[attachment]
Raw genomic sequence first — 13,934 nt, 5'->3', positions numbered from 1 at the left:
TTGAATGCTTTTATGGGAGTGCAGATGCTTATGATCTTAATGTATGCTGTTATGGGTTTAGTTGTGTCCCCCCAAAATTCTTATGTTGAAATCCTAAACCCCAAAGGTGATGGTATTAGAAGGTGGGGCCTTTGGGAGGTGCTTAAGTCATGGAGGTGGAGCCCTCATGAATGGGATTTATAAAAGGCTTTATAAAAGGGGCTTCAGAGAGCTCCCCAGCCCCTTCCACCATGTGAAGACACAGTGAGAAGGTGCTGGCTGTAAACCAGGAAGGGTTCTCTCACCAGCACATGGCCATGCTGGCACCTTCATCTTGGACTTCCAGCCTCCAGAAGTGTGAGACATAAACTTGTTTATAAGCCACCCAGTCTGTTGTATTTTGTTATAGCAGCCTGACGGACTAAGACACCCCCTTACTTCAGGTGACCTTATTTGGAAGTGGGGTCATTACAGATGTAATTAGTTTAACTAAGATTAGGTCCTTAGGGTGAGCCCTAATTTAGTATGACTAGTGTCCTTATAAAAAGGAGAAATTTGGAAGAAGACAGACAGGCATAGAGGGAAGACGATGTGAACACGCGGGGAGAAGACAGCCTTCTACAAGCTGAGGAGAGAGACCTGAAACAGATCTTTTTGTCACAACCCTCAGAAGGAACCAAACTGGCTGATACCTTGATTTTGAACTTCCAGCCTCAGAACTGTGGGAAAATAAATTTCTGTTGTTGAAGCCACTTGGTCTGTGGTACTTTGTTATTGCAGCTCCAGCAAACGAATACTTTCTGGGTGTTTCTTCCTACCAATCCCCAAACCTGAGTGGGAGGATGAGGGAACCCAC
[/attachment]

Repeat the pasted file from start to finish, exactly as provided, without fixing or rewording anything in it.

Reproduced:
Raw genomic sequence first — 13,934 nt, 5'->3', positions numbered from 1 at the left:
TTGAATGCTTTTATGGGAGTGCAGATGCTTATGATCTTAATGTATGCTGTTATGGGTTTAGTTGTGTCCCCCCAAAATTCTTATGTTGAAATCCTAAACCCCAAAGGTGATGGTATTAGAAGGTGGGGCCTTTGGGAGGTGCTTAAGTCATGGAGGTGGAGCCCTCATGAATGGGATTTATAAAAGGCTTTATAAAAGGGGCTTCAGAGAGCTCCCCAGCCCCTTCCACCATGTGAAGACACAGTGAGAAGGTGCTGGCTGTAAACCAGGAAGGGTTCTCTCACCAGCACATGGCCATGCTGGCACCTTCATCTTGGACTTCCAGCCTCCAGAAGTGTGAGACATAAACTTGTTTATAAGCCACCCAGTCTGTTGTATTTTGTTATAGCAGCCTGACGGACTAAGACACCCCCTTACTTCAGGTGACCTTATTTGGAAGTGGGGTCATTACAGATGTAATTAGTTTAACTAAGATTAGGTCCTTAGGGTGAGCCCTAATTTAGTATGACTAGTGTCCTTATAAAAAGGAGAAATTTGGAAGAAGACAGACAGGCATAGAGGGAAGACGATGTGAACACGCGGGGAGAAGACAGCCTTCTACAAGCTGAGGAGAGAGACCTGAAACAGATCTTTTTGTCACAACCCTCAGAAGGAACCAAACTGGCTGATACCTTGATTTTGAACTTCCAGCCTCAGAACTGTGGGAAAATAAATTTCTGTTGTTGAAGCCACTTGGTCTGTGGTACTTTGTTATTGCAGCTCCAGCAAACGAATACTTTCTGGGTGTTTCTTCCTACCAATCCCCAAACCTGAGTGGGAGGATGAGGGAACCCAC